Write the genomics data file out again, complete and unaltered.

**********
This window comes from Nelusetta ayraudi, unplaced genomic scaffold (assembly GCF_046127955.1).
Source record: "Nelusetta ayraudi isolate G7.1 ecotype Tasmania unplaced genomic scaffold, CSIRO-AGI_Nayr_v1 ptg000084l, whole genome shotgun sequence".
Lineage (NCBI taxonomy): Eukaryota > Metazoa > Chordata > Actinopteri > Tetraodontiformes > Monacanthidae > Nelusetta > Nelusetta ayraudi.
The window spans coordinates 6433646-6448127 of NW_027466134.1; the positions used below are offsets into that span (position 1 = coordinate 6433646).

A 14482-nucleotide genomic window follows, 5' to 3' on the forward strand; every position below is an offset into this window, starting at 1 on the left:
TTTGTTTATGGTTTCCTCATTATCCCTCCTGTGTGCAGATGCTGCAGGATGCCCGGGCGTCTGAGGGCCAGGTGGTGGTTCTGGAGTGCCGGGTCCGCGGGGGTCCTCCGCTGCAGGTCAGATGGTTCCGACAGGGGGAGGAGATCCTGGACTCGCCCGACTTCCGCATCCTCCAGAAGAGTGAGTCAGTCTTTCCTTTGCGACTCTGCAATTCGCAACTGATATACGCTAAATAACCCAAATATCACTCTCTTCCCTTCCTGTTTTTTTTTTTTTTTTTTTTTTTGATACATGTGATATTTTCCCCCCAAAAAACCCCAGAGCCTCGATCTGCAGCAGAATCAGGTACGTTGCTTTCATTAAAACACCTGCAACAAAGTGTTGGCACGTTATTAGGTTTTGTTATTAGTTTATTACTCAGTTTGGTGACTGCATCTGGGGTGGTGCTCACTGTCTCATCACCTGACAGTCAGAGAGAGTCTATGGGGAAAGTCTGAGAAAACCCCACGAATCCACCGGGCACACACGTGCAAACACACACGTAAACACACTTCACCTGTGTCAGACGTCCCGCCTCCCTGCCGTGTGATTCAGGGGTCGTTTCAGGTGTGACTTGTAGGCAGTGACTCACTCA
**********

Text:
This window comes from Nelusetta ayraudi, unplaced genomic scaffold (assembly GCF_046127955.1).
Source record: "Nelusetta ayraudi isolate G7.1 ecotype Tasmania unplaced genomic scaffold, CSIRO-AGI_Nayr_v1 ptg000084l, whole genome shotgun sequence".
Lineage (NCBI taxonomy): Eukaryota > Metazoa > Chordata > Actinopteri > Tetraodontiformes > Monacanthidae > Nelusetta > Nelusetta ayraudi.
The window spans coordinates 6433646-6448127 of NW_027466134.1; the positions used below are offsets into that span (position 1 = coordinate 6433646).

A 14482-nucleotide genomic window follows, 5' to 3' on the forward strand; every position below is an offset into this window, starting at 1 on the left:
TTTGTTTATGGTTTCCTCATTATCCCTCCTGTGTGCAGATGCTGCAGGATGCCCGGGCGTCTGAGGGCCAGGTGGTGGTTCTGGAGTGCCGGGTCCGCGGGGGTCCTCCGCTGCAGGTCAGATGGTTCCGACAGGGGGAGGAGATCCTGGACTCGCCCGACTTCCGCATCCTCCAGAAGAGTGAGTCAGTCTTTCCTTTGCGACTCTGCAATTCGCAACTGATATACGCTAAATAACCCAAATATCACTCTCTTCCCTTCCTGTTTTTTTTTTTTTTTTTTTTTTTGATACATGTGATATTTTCCCCCCAAAAAACCCCAGAGCCTCGATCTGCAGCAGAATCAGGTACGTTGCTTTCATTAAAACACCTGCAACAAAGTGTTGGCACGTTATTAGGTTTTGTTATTAGTTTATTACTCAGTTTGGTGACTGCATCTGGGGTGGTGCTCACTGTCTCATCACCTGACAGTCAGAGAGAGTCTATGGGGAAAGTCTGAGAAAACCCCACGAATCCACCGGGCACACACGTGCAAACACACACGTAAACACACTTCACCTGTGTCAGACGTCCCGCCTCCCTGCCGTGTGATTCAGGGGTCGTTTCAGGTGTGACTTGTAGGCAGTGACTCACTCA